Why Honeybees? 

Our Green Initiative highlights global conservation issues and in the United States, honeybees are high on that list. About one third of our diet is derived from plants pollinated by insects. Honeybees pollinate 90 different types of crops. Their survival is threatened by parasites (like the Varroa mite,) pesticides, loss of habitat, and grazing practices. Bee hives are dying and disappearing rapidly in what is called "Colony Collapse Disorder." AGCS decided to aid in honeybee conservation efforts; we need to do something now so that there will be enough honeybees to meet the pollination demands for future crops in Chester County.

In 2013, AGCS received a grant from Project Learning Tree to launch a beekeeping program on campus. In 2014, a plan was put in place and our dreams were becoming a reality. Through the grant we were able to secure bee boxes, frames and other hive components that were moved to an on-campus “apiary.”

On October 8, 2014, we successfully extracted our first batch of golden honey!  It was an exciting time for everyone at AGCS; many teachers & staff stopped in to check out the process. It was a fascinating experience - one that will leave a lasting impression on our community.

On this website, we offer a brief summary of the extraction process. Our staff maintains an amazing, detailed blog of our apiary activities.
Click here: 
AGCS Honeybee Suite to share in the full experience! 

Check out a recent article published by the Office of Science and Technology on Promoting Pollinator Health.

Honey Extraction Process



Step One: Remove the Frames from the Hives
A small honeybee excluder is inserted into the top cover. 
This allows the honeybees to move down into the lower boxes,
but not come back up, making it easier to remove the frames
with less bees on them. 

In our first harvest, we removed 17 frames! We extracted the honey from 16 of the frames, leaving the rest to sustain the bees though winter.










Step Two: Uncap the Honey
"Caps" are the white coverings that seal the honey into the combs. In order to harvest the honey, they have to be carefully removed from both sides of each frame. A tool resembling a comb is used to slide under the caps and gently pry them off.

After a few passes with the tool, the caps are scraped off the tool and placed into a container. These caps contain some of the purest wax and are used to create lip balms, etc.









Step Three:  Extract the Honey
Here, Mrs. Akintoye is placing two uncapped frames into an extractor. While Mrs. Tyree holds the centrifuge steady, Mrs. Logullo cranks the handle to spin the frames for a few minutes. The honey flies out of the comb and onto the sides of the extractor, where it drips down the sides and pools at the bottom. The frames are then flipped and placed back into the extractor facing the opposite way to ensure that the honey from both sides of the frame is released. After a another good spinning, the frames are flipped and spun one last time to ensure that all honey has been removed.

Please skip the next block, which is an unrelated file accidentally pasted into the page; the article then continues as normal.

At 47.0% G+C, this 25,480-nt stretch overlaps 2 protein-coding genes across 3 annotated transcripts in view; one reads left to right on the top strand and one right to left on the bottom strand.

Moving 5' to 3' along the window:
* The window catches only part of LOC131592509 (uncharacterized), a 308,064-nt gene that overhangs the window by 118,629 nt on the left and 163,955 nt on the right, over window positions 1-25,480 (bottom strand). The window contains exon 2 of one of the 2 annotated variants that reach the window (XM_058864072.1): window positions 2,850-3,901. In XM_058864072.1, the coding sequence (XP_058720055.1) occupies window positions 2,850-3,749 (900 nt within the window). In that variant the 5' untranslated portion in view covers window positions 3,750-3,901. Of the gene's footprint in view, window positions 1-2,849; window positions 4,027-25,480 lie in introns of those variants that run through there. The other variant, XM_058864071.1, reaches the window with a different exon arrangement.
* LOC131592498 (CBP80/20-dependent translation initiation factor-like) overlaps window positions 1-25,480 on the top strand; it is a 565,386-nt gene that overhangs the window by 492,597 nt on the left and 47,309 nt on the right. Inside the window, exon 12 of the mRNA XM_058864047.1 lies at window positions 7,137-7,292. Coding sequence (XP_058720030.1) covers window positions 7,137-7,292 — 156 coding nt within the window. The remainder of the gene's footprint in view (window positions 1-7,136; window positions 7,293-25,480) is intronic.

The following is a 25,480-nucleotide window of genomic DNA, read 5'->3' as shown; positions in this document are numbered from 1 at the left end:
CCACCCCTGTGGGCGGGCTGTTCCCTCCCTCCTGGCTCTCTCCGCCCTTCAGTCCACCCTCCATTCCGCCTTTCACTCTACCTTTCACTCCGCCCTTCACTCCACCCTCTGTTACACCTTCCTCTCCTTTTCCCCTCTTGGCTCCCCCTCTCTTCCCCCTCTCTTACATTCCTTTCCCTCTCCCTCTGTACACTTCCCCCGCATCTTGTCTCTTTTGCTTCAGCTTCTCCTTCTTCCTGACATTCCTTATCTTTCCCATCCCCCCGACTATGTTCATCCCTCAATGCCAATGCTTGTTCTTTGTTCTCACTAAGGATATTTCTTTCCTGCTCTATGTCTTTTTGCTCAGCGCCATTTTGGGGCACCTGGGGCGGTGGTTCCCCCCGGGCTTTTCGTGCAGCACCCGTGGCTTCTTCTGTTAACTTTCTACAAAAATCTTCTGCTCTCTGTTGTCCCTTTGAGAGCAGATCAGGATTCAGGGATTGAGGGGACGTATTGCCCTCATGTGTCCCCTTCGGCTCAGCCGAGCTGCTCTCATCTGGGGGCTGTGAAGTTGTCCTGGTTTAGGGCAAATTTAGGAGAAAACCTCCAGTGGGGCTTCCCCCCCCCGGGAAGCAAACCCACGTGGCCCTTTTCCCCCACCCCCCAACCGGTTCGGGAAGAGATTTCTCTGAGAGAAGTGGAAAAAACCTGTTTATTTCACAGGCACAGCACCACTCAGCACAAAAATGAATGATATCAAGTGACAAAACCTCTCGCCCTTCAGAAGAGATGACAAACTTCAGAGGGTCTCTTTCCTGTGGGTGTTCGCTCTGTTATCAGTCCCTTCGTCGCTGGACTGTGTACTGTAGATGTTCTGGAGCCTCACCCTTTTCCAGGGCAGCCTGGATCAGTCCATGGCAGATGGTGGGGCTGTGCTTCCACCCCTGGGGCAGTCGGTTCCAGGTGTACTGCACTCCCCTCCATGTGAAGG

The honey is released through a valve at the bottom of the extractor into a food-grade container that is lined with a mesh strainer. This will filter out not only the wax that may have fallen from the comb, but also any bug parts that may have naturally ended up in the honey.





Step Four:  Bottle the Honey
The strained honey is poured back into a food-grade container. The valve at the bottom of the bucket is opened and a glass honey jar is held underneath to catch the golden honey. When one bottle is filled, another bottle is quickly slid into the stream to be filled. Each bottle is carefully hand-filled and capped.

After the jars are filled, they are carefully wiped clean with a dry cloth to prevent any moisture from getting into the jars, which would cause the honey to ferment.

Once the honey settles in the jars, we add AGCS Honey labels to each bottle. All that's left is to enjoy this amazing, sweet treat that was created by our very own AGCS honeybees!




Amazing Honeybee Trivia

Honeybees fly at about 15 miles per hour.

Bees fly 55,000 miles to bring us one pound of honey.

During its life (about 40 days,) a honeybee will gather about 1/12 teaspoon of honey.

Bees must go to two million flowers to gather one pound of honey.

Bees can see the same colors we see, except red. They also see ultraviolet.

Bees stroke their wings 11,400 times per minute.

It takes approximately 3,500 bees to weigh one pound.

Honeybees that collect nectar from flowers are called foragers and visit 50-100 flowers in one flight.

Bees gather 10 pounds of nectar to make one pound of honey.

A foraging honeybee can carry 80% of their weight in pollen or nectar.

Honeybees make up 80% of all pollinators.

Honeybees use several dances in the hive to communicate the location of nectar and water to other bees. One well known dance is called the waggle dance.

Honeybee pollination has an agricultural value of 15 billion dollars in the United States.

The queen lays between 1,000-3,000 eggs per day.

There is only one queen per colony. If there are two, they will fight and only one will survive.

A queen mates with nearly 20 drones and only mates once in her lifetime.

The drone (male honeybee) does not have a stinger.

Propolis is made from sticky plant and tree resin and is used by the bees as a glue and and anti-bacterial substance in the hive.

A honeybee lives approximately 40 days in the summer and 4-9 months in the winter.